Source: “Duty Nobly Done” relates on page 223 that Private Walker assisted in repelling a German trench raid on March 13, 1917 in the Vimy Sector.
This man enlisted with the 124th Overseas Battalion at Toronto, Ontario on January 4, 1916. He was almost 38-years old, much older than the average Canadian soldier of that war. He was a fireman and married to Mrs. Ethel Walker, who resided at 13 Fybridge Street, Norwich, Norfolk, England.
His unit embarked for Liverpool at Halifax, Nova Scotia on April 7, 1916, and arrived there on August 18, 1916.
2-months passed and he was transferred to the 18th Battalion, arriving with the 2nd Canadian Entrenching Battalion on November 5, 1916, and then was attached on the 13th of that month to No. 5 Field Company, Canadian Engineers. This attachment ceased on the 26th and he was returned to the 2nd Cdn. Entrenching Battalion until February 21, 1917, when he finally arrived at the 18th Battalion.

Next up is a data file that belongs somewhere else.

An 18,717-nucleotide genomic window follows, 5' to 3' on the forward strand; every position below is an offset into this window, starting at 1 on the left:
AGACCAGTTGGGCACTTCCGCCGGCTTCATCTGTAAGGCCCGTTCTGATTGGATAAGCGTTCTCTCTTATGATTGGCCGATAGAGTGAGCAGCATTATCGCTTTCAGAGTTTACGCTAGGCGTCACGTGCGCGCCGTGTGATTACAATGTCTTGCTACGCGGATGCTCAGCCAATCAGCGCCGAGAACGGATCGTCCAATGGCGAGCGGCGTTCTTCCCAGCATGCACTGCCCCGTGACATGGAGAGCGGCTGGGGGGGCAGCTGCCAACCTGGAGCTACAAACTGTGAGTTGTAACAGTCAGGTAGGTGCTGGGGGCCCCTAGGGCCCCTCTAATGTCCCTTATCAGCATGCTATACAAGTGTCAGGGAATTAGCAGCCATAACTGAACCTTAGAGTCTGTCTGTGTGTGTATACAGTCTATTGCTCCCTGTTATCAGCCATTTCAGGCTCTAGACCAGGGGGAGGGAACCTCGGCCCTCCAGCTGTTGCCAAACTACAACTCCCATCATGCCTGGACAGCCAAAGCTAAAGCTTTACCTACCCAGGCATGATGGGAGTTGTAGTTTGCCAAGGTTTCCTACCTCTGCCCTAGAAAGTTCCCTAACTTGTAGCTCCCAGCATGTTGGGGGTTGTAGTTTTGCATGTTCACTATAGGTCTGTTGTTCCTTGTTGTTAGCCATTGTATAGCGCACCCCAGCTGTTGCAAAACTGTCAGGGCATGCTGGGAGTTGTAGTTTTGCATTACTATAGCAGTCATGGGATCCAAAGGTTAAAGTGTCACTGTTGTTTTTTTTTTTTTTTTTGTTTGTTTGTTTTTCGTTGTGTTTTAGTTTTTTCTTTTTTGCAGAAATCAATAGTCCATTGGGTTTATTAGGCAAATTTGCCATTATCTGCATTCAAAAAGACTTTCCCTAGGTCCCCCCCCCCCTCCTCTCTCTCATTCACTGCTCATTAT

He served with the Battalion, earning the military medal for “Bravery in the Field” per the London Gazette. No. 30036. 26.4.17. Page 39491. This was probably for actions the prior month.
He was killed in action on April 13, 1917, near Thelus and his body was never identified.
Death Followed Decoration
Five days before he fell in action Pte. Reginald Henry Walker was awarded the Military Medal for gallantry. The Star broke the news of his death to his friends in Toronto. “Is he killed? The poor fellow; he was a good honest boy.” Thus did Mrs. Margaret Nolan, 51 1/2 Mutual street, speak of him when she was informed that he had been killed in action. “He promised to write, but we never heard from him,” added Mrs. Nolan.
“Tommy Evans enlisted and Jack decided to go with,” Pte. Walker’s widow and child live in England. Prior to enlistment he worked at the Massey-Harris works. He was 38 years old and went overseas August last.
Source: Toronto Star – May 2nd, 1917.